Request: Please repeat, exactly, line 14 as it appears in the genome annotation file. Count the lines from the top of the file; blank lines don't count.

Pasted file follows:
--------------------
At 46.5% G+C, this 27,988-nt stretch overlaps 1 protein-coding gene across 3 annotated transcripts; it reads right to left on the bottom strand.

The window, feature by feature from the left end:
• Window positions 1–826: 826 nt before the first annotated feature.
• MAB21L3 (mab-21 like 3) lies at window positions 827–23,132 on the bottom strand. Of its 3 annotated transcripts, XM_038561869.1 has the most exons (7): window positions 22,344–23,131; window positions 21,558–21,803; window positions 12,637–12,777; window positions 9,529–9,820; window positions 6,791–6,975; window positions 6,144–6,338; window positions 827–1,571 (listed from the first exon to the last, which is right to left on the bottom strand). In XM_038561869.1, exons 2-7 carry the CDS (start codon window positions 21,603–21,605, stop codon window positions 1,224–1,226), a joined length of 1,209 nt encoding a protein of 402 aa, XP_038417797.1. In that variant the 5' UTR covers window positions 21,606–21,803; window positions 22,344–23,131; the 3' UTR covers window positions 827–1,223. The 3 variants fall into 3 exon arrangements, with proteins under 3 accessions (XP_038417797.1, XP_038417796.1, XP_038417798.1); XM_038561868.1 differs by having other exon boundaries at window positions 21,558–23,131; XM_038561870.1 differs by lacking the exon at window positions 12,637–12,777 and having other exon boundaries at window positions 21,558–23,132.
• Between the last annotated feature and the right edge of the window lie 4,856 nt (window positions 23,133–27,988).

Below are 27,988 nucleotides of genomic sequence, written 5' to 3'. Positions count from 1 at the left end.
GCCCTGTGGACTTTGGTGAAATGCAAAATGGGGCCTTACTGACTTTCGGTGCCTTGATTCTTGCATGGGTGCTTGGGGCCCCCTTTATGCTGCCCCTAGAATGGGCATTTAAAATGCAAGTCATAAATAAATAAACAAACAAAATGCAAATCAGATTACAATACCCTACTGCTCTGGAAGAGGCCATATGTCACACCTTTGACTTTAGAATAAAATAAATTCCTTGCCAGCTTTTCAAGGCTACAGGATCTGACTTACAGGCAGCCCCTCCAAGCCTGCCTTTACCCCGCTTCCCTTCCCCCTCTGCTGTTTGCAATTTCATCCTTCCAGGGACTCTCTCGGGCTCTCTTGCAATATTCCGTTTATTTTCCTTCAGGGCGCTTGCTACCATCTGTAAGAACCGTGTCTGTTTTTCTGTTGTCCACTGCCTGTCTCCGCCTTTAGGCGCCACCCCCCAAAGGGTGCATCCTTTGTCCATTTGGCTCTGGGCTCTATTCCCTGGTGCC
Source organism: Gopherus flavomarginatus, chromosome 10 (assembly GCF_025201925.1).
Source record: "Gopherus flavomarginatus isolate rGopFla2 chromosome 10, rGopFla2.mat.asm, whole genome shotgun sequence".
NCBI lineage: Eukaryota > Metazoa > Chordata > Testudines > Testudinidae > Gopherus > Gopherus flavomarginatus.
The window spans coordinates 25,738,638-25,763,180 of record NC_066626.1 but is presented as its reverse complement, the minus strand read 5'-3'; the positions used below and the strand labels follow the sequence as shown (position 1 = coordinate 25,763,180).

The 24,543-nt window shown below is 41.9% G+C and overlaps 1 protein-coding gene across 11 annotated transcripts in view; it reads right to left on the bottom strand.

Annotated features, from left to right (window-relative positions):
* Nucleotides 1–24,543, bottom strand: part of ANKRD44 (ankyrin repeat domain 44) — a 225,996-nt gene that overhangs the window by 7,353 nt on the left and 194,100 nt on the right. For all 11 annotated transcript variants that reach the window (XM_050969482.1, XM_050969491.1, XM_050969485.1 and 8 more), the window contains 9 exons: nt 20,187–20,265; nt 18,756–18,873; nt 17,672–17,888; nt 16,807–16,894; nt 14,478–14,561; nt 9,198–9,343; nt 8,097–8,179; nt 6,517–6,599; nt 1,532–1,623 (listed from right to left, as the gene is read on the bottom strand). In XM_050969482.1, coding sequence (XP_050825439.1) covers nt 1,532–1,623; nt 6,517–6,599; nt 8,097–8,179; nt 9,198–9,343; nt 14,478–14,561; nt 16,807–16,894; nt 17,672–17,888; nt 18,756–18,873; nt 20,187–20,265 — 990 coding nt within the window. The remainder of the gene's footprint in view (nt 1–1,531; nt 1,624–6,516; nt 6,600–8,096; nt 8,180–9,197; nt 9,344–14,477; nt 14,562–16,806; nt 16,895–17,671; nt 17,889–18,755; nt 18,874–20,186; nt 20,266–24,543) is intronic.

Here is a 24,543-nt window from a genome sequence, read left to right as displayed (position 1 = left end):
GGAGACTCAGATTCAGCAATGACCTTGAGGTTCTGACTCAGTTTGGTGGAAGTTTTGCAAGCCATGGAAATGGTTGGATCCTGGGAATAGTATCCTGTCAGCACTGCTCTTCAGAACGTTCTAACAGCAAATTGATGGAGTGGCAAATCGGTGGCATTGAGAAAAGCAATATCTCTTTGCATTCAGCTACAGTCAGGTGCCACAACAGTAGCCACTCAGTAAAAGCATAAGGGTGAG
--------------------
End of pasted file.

* Nucleotides 1–24,543, bottom strand: part of ANKRD44 (ankyrin repeat domain 44) — a 225,996-nt gene that overhangs the window by 7,353 nt on the left and 194,100 nt on the right. For all 11 annotated transcript variants that reach the window (XM_050969482.1, XM_050969491.1, XM_050969485.1 and 8 more), the window contains 9 exons: nt 20,187–20,265; nt 18,756–18,873; nt 17,672–17,888; nt 16,807–16,894; nt 14,478–14,561; nt 9,198–9,343; nt 8,097–8,179; nt 6,517–6,599; nt 1,532–1,623 (listed from right to left, as the gene is read on the bottom strand). In XM_050969482.1, coding sequence (XP_050825439.1) covers nt 1,532–1,623; nt 6,517–6,599; nt 8,097–8,179; nt 9,198–9,343; nt 14,478–14,561; nt 16,807–16,894; nt 17,672–17,888; nt 18,756–18,873; nt 20,187–20,265 — 990 coding nt within the window. The remainder of the gene's footprint in view (nt 1–1,531; nt 1,624–6,516; nt 6,600–8,096; nt 8,180–9,197; nt 9,344–14,477; nt 14,562–16,806; nt 16,895–17,671; nt 17,889–18,755; nt 18,874–20,186; nt 20,266–24,543) is intronic.